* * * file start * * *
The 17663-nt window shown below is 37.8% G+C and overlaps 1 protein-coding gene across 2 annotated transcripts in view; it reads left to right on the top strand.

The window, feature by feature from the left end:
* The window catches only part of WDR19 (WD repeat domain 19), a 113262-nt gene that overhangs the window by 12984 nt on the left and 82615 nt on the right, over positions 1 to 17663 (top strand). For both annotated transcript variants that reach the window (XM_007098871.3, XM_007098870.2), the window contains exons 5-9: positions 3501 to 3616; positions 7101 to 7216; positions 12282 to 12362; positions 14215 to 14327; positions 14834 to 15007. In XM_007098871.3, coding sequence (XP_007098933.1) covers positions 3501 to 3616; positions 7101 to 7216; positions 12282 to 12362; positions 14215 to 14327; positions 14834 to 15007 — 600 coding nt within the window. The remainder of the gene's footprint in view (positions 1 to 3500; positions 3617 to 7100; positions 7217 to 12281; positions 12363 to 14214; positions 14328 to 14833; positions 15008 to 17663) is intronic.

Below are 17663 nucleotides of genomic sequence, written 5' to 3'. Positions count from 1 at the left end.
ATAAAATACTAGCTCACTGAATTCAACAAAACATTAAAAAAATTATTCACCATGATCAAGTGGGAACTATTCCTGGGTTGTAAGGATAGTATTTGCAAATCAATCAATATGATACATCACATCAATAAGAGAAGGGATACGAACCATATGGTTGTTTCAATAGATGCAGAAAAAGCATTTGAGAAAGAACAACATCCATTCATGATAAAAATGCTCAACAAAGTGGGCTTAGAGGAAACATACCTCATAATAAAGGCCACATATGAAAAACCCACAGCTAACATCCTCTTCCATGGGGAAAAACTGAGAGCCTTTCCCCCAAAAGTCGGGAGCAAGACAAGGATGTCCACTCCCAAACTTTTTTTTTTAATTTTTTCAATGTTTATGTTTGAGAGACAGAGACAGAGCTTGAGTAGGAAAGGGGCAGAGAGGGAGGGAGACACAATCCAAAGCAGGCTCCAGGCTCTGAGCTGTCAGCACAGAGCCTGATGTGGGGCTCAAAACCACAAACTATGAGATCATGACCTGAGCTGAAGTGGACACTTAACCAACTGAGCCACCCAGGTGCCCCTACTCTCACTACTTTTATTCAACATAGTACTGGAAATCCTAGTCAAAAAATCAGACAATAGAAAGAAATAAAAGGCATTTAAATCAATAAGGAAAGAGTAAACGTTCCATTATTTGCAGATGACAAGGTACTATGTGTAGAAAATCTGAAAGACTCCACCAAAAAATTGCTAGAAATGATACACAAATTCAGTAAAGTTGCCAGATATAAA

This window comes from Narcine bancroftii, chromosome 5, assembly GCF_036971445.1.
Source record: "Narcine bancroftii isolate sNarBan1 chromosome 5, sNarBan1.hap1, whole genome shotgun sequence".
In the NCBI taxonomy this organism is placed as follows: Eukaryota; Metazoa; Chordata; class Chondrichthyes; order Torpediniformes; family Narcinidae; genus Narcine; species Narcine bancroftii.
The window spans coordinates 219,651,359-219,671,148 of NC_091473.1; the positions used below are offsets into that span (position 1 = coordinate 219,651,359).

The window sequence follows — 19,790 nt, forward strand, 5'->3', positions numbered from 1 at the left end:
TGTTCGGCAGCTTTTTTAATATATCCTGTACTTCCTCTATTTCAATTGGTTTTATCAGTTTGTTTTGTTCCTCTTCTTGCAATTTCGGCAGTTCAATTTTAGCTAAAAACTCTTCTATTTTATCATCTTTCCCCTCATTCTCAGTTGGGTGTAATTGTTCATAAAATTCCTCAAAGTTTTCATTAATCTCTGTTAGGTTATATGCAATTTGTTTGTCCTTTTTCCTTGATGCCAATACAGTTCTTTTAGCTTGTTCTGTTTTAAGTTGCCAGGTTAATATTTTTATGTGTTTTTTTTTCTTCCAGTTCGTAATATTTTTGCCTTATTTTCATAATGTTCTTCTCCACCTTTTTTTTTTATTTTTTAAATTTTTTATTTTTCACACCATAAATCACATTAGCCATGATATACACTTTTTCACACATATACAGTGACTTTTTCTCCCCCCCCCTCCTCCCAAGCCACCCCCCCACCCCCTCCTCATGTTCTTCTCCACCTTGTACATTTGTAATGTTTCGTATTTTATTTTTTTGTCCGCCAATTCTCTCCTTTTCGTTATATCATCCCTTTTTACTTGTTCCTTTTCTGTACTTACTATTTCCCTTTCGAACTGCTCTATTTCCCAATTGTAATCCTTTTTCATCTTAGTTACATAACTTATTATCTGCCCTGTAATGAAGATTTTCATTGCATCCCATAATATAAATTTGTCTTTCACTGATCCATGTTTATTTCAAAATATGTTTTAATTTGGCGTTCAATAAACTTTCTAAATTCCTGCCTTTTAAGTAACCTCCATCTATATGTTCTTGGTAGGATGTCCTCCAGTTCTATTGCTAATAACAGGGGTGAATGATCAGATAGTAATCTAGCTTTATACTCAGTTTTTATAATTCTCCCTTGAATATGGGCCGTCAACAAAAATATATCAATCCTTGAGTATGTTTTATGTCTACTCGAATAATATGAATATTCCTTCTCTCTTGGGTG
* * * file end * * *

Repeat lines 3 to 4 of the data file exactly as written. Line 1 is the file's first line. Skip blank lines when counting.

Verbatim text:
* The window catches only part of WDR19 (WD repeat domain 19), a 113262-nt gene that overhangs the window by 12984 nt on the left and 82615 nt on the right, over positions 1 to 17663 (top strand). For both annotated transcript variants that reach the window (XM_007098871.3, XM_007098870.2), the window contains exons 5-9: positions 3501 to 3616; positions 7101 to 7216; positions 12282 to 12362; positions 14215 to 14327; positions 14834 to 15007. In XM_007098871.3, coding sequence (XP_007098933.1) covers positions 3501 to 3616; positions 7101 to 7216; positions 12282 to 12362; positions 14215 to 14327; positions 14834 to 15007 — 600 coding nt within the window. The remainder of the gene's footprint in view (positions 1 to 3500; positions 3617 to 7100; positions 7217 to 12281; positions 12363 to 14214; positions 14328 to 14833; positions 15008 to 17663) is intronic.

Below are 17663 nucleotides of genomic sequence, written 5' to 3'. Positions count from 1 at the left end.